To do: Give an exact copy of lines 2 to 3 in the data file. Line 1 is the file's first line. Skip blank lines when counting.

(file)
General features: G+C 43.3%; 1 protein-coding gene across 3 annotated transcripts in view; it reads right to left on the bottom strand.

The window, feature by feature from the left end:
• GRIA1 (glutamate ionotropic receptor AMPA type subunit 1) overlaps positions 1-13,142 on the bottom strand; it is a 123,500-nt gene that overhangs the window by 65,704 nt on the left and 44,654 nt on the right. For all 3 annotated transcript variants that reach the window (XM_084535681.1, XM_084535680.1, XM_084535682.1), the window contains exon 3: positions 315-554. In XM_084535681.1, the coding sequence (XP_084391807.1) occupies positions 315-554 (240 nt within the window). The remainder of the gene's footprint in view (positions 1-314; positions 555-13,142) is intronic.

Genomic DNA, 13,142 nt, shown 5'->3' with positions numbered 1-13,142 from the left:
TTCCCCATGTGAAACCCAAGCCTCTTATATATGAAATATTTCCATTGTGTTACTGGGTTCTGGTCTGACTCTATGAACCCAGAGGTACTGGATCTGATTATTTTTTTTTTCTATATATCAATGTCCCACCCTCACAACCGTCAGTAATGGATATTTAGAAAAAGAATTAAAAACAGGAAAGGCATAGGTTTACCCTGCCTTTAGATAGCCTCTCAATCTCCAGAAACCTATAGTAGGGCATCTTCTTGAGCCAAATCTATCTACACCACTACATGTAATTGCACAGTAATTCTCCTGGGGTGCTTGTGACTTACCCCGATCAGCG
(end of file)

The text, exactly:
The window, feature by feature from the left end:
• GRIA1 (glutamate ionotropic receptor AMPA type subunit 1) overlaps positions 1-13,142 on the bottom strand; it is a 123,500-nt gene that overhangs the window by 65,704 nt on the left and 44,654 nt on the right. For all 3 annotated transcript variants that reach the window (XM_084535681.1, XM_084535680.1, XM_084535682.1), the window contains exon 3: positions 315-554. In XM_084535681.1, the coding sequence (XP_084391807.1) occupies positions 315-554 (240 nt within the window). The remainder of the gene's footprint in view (positions 1-314; positions 555-13,142) is intronic.